Getty Images  

125 Years of Nat Geo

125 Years of Nat Geo

Many leaders have had the National Geographic Society to thank for kindling their imagination in exploring the world around them. Among them was America’s 36th president LBJ -- he once said, “My mother brought me up by putting the Bible in my right hand and the National Geographic magazine in my left.” 960 1280

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Amsterdam’s Big Year

Amsterdam’s Big Year

Amsterdam sees an epic year of milestones ahead: In 2013, Amsterdam marks the 175th birthday of the Artis Royal Zoo, the nation's most famous zoo, which houses 900 species of animals. The Dutch capital is also celebrating the 400th anniversary of its famed Canal Ring, which has given Amsterdam the moniker, "Venice of the North." 960 1280

Thinkstock  

Hitchcock’s The Birds 50th

Hitchcock’s The Birds 50th

One day, without warning, this idyllic coastal town in Sonoma County, CA, was attacked by … the birds! Who can ever look at birds the same way after watching Hitchcock’s suspense-horror classic, which turns 50 in 2013. Mark the occasion with a visit to Bodega Bay, and keep a watchful eye on the sky -- you just never know. 960 1280

iStock  

Harley-Davidson at 110

Harley-Davidson at 110

The freedom of the open road, the need for speed -- this journey began 110 years ago in Milwaukee. In 1903, the granddaddy of American motorcycle manufacturers got its start in a small machine shop, where a 23-year-old engineering genius William Sylvester Harley toiled away. Harley worked on a “motor-cycle” with childhood friend Arthur Davidson; the rest is bad-ass history. 960 1280

iStock  

The Drive-In Turns 70

The Drive-In Turns 70

This icon of American pop culture became official 70 years ago, when a chemical company magnate was granted a patent for his invention: an outdoor theater. From humble beginnings (the first drive-in opened in Pennsauken Township, NJ), the drive-in movie theater peaked in popularity from the late 1950s to early 1960s. You can relive the glory days at retro drive-ins like Sandell Theater in Clarendon, TX. 960 1280

Orange County Archives, flickr  

Lamborghini at 50

Lamborghini at 50

You are what you drive. Who’d want to admit that -- unless, of course, you’re driving this motor-sportin’ beaut. Fifty years ago, the Italian luxury sports car manufacturer got its start in the northern Italian town of Sant'Agata Bolognese. In May 2013, the automaker celebrates by hosting a 700-mile road trip through northern and central Italy. Andiamo! 960 1280

Ben_in_london, flickr  

David Livingstone's 200th

David Livingstone's 200th

“Dr. Livingstone, I presume?” Why, indeed it is: 2013 marks the 200th anniversary of the famed Scottish explorer’s birth. At the age of 27, the young missionary headed for Africa. Fascinated by the continent’s beauty, he went on to spend 30 years in places such as modern-day Botswana and Zambia. In the end, his one regret was that he hadn’t spent enough time with his children. Honor the great doctor’s legacy; take the kids on safari. 960 1280

Thinkstock  

Elvis’ Aloha from Hawaii 40th

Elvis’ Aloha from Hawaii 40th

We’re caught in a trap, I can’t walk out … and why would you want to? Not when the setting is the beautiful Aloha State. This year marks the 40th anniversary of the King’s live concert from the capital city of Honolulu. Celebrate Elvis’ love of all things Hawaiian with your own journey to his favorite spots, like Hanauma Bay, featured in his films Blue Hawaii and Paradise, Hawaiian Style. 960 1280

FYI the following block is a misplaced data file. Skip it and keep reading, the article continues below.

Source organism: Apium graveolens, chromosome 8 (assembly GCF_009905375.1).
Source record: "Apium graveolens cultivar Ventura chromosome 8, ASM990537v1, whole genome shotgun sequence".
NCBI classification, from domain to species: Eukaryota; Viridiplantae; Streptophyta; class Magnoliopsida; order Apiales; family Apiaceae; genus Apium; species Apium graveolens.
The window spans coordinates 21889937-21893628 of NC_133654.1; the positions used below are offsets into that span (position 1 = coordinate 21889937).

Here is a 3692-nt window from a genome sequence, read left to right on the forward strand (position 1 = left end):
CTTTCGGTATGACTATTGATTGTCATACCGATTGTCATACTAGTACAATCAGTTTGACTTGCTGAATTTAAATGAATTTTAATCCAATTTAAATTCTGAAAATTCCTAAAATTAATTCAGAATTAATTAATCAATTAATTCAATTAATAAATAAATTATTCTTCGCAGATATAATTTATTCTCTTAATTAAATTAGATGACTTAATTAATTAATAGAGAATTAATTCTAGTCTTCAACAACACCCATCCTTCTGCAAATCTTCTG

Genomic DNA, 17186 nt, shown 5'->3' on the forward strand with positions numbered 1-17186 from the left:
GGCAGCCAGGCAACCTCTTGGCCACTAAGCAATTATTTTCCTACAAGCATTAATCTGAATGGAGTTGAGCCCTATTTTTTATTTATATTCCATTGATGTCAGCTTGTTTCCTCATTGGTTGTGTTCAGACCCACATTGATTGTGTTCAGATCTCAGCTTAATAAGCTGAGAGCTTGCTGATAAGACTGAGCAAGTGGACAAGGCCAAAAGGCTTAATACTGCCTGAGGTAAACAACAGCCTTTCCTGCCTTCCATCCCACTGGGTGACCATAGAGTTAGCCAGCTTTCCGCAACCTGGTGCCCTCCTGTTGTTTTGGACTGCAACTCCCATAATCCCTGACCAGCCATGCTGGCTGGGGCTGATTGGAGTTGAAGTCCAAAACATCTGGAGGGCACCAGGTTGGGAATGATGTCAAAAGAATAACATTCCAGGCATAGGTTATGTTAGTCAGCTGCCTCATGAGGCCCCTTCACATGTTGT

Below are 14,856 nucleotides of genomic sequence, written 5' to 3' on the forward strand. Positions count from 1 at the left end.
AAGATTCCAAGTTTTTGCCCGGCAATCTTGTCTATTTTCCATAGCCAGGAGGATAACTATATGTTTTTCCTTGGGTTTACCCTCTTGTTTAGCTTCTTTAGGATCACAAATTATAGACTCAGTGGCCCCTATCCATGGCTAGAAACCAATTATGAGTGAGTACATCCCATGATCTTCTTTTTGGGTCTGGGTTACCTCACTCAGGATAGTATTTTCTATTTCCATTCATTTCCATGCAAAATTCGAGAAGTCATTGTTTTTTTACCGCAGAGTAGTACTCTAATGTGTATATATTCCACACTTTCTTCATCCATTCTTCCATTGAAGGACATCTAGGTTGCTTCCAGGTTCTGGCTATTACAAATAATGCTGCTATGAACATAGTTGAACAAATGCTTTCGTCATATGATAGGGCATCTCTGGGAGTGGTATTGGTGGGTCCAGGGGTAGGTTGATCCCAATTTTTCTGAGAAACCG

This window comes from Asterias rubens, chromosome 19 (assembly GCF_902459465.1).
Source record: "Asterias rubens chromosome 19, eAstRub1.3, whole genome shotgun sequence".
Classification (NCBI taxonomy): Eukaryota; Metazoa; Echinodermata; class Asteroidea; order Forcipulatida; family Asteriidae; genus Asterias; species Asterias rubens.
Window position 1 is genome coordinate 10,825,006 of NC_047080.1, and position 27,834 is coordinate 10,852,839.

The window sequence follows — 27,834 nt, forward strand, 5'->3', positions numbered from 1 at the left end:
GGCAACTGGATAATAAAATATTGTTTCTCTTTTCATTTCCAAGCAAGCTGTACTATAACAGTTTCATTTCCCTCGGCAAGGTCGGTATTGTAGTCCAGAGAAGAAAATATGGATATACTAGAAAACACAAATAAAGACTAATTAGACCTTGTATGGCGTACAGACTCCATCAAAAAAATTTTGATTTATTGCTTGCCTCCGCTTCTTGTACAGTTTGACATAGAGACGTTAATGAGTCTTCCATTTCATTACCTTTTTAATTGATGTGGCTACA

Getty Images  

Emancipation Proclamation's 150th

Emancipation Proclamation's 150th

With a stroke of the pen, Abraham Lincoln opened the door to the eradication of America’s greatest evil. The end of slavery would not come with the simple signing of this executive order on Jan. 1, 1863, but it did make abolition an official goal of the Civil War. Revisit that chapter in the exhibit “Changing America,” at Smithsonian’s National Museum of American History through Sept. 15, 2013. 960 1280

Getty Images  

Gettysburg at 150

Gettysburg at 150

“Four score and 7 years ago …” The passion of Abraham Lincoln’s words, all 272 of them, gave meaning to what history would record as the bloodiest battle of the Civil War. Relive this pivotal moment in US history with a trip to this stretch of southern Pennsylvania, during the 150th anniversary year of the Battle of Gettysburg and the Gettysburg Address. 960 1280

Thinkstock  

I Have a Dream Turns 50

I Have a Dream Turns 50

Fifty years ago, Martin Luther King Jr. led the March on Washington for Jobs and Freedom; stand in the exact spot where MLK delivered his speech at the Lincoln Memorial. 2013 sees other big civil rights anniversaries, including the 100th birthday of the “first lady of civil rights” Rosa Parks and the 50th anniversary of protests in Birmingham, AL, that triggered a national dialogue about the need for civil rights for African-American citizens. 960 1280

Getty Images  

West Virginia's 150th

West Virginia's 150th

The Mountain State marks its 150th anniversary in 2013. In June 1863, at the height of the Civil War, an expanse of land in the Appalachian Mountain range broke away from the state of Virginia, becoming the only state to form by seceding from the Confederacy. Among West Virginia’s must-see sites is the New River Gorge, a 3,030-foot-long steel arch bridge near Fayetteville, WV. 960 1280